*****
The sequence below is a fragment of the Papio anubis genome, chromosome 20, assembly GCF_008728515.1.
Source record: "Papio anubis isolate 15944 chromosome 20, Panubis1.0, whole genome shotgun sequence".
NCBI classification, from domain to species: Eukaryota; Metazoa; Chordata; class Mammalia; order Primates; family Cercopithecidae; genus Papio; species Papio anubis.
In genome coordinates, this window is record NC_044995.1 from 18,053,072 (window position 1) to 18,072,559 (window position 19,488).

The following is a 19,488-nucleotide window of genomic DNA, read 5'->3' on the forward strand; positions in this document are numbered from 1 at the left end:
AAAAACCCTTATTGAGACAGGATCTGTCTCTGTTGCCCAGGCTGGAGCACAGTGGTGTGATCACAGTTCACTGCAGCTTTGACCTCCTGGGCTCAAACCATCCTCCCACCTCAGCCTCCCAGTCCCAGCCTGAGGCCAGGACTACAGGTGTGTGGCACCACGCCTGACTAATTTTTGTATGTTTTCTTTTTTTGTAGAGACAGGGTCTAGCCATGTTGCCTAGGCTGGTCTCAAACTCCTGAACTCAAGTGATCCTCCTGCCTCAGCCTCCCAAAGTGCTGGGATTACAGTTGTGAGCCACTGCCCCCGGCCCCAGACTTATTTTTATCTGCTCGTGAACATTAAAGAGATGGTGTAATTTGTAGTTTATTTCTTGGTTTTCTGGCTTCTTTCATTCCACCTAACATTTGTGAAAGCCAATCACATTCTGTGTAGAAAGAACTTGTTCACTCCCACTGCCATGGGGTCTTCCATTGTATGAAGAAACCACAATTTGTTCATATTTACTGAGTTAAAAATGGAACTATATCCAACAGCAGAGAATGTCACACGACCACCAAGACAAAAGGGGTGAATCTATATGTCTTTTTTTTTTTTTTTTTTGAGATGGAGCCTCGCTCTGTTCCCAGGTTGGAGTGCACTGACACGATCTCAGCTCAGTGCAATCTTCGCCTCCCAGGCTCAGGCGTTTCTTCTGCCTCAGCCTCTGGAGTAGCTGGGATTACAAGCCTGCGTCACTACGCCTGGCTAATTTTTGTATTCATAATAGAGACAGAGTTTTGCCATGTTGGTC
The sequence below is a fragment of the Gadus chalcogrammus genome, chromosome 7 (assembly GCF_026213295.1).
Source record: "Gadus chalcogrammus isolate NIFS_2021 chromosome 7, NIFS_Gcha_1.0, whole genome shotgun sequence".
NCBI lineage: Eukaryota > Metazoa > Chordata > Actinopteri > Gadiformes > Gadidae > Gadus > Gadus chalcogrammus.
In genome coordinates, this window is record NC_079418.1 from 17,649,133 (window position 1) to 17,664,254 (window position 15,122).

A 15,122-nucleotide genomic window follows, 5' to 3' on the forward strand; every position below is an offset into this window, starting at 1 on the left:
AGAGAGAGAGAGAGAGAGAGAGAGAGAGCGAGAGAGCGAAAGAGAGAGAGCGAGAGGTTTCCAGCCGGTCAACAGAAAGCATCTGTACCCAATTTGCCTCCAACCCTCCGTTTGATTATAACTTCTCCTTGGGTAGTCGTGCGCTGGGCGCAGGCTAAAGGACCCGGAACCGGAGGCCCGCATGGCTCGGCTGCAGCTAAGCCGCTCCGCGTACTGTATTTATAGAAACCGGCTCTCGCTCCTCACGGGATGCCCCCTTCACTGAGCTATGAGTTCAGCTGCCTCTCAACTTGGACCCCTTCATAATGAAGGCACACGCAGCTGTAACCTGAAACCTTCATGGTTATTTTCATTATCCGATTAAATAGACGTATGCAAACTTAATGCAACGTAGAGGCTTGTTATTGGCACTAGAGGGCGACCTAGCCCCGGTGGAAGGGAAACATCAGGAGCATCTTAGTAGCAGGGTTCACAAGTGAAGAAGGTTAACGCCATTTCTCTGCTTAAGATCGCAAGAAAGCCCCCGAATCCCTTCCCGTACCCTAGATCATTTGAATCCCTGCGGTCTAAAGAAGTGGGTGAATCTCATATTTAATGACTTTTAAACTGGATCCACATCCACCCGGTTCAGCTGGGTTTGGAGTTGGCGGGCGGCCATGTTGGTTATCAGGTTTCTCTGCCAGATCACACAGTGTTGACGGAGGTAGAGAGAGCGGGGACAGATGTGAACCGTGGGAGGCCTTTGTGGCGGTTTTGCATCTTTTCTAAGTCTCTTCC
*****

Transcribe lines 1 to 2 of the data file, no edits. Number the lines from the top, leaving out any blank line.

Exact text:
The sequence below is a fragment of the Papio anubis genome, chromosome 20, assembly GCF_008728515.1.
Source record: "Papio anubis isolate 15944 chromosome 20, Panubis1.0, whole genome shotgun sequence".